Golden Gate Bridge

January 21, 2007

An International Icon
This world-reknowned structure spans the waters of northern California's Golden Gate at the entrance to San Francisco Bay. The towers rise more than 740 feet above the bay and the deck stretches across 1.7 miles from shore to shore. At the time of its construction, it was the longest structure in the world. The bridge's distinctive color, known as international orange, was chosen by its architect because it blended well with its surroundings.
The Financial Cost
The bridge was completed in 1937 at a cost of $35,000,000. The toll for a one-way crossing when it first opened was 50 cents. Currently, the toll is $5 southbound (there is no toll for the northbound crossing). On average, there are 40 million crossings each year counting both directions.


The Human Cost
11 lives were lost during the bridge's construction. The lives of 19 others were saved by a net suspended below the deck, an innovative safety feature for its time.

Changing Conditions
The weather can vary dramatically on the bridge from day to day and even moment to moment. Fog can often roll in very quickly, obstructing views and wind gusts up to 70 mph have forced bridge closures in the past. On a clear day, however, the views of San Francisco and the surrounding bay are remarkable.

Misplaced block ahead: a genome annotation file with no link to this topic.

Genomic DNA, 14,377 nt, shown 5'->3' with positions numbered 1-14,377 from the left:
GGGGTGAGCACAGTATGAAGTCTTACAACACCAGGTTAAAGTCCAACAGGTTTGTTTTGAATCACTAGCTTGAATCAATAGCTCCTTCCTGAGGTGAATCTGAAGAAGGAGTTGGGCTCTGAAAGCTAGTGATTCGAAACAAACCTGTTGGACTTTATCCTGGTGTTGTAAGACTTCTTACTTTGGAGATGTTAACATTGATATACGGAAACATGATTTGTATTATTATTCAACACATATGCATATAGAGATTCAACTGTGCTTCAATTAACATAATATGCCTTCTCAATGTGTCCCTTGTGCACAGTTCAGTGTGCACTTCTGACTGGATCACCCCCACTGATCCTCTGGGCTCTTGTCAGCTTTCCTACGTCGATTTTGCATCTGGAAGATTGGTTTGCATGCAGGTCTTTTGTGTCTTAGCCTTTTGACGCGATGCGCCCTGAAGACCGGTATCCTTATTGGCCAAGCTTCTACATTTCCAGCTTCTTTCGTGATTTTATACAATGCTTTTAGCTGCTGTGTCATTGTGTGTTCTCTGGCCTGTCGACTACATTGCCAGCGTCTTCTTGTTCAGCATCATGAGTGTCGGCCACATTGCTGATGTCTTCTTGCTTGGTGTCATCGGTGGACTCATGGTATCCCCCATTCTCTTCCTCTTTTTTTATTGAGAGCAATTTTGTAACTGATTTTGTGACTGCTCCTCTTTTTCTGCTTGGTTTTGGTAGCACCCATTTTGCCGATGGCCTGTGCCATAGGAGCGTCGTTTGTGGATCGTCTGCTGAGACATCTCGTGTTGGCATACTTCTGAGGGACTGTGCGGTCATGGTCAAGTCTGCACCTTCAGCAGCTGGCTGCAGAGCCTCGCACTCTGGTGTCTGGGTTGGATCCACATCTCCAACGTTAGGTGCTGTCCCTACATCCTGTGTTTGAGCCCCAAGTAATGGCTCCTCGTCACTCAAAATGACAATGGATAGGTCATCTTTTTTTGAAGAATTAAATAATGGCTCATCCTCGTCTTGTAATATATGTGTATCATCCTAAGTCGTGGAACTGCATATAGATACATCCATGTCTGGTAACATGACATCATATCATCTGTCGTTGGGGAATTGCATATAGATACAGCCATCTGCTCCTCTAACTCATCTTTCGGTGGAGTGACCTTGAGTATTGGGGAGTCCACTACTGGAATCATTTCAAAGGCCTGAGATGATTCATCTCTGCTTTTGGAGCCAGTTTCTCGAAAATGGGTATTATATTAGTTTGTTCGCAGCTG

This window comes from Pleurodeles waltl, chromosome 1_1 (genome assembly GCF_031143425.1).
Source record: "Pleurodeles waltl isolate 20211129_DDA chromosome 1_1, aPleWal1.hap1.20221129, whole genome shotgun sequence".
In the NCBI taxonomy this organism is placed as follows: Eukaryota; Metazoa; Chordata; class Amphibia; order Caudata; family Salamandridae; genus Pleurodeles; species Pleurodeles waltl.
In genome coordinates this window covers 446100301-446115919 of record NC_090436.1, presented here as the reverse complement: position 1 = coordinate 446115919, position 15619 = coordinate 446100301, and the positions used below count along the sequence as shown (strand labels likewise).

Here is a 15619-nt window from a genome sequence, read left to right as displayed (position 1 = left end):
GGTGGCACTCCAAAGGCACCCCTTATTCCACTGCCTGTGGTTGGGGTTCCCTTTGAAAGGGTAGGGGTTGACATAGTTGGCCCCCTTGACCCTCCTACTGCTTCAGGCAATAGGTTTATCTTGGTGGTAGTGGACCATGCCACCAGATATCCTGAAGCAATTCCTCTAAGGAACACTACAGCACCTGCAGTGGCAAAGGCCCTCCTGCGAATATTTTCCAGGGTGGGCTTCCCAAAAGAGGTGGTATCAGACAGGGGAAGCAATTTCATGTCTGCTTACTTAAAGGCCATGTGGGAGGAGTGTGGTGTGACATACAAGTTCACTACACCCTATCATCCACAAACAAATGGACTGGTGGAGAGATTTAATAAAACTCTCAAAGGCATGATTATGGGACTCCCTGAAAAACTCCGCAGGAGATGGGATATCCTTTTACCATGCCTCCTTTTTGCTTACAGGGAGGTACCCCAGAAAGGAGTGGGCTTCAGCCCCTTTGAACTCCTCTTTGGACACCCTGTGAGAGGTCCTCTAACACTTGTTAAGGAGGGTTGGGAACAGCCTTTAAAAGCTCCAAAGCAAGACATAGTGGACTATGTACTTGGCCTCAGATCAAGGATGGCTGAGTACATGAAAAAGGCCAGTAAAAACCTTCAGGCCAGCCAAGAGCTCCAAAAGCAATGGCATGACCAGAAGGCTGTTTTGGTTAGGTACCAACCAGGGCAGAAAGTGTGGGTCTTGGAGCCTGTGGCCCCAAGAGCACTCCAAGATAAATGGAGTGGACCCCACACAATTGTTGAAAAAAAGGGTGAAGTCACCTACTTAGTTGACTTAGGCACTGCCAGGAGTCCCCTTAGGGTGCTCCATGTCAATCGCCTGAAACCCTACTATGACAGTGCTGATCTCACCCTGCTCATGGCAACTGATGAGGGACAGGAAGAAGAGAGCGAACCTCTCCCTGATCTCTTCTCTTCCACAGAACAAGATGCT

A Lot of Steel
The total weight of the steel used for construction is 83,000 tons. It was forged in the eastern United States and shipped to California by boat through the Panama Canal. Rougly 80,000 miles of cable make up the two main suspension cables running the length of the bridge. Smaller cables hanging from the main cables provide the support for the vehicle and pedestrian decks.


Many Sights to Be Seen
One of the many sights to be seen from the bridge is Alcatraz Island. This historic island was at various times in the past a fort, a military prison, a federal prison, and currently a national park. During the 1930's the prison housed many of the nation's worst criminals, including the notorious gangster, Al Capone. Tours of the infamous former penitentiary are available through the National Park Service.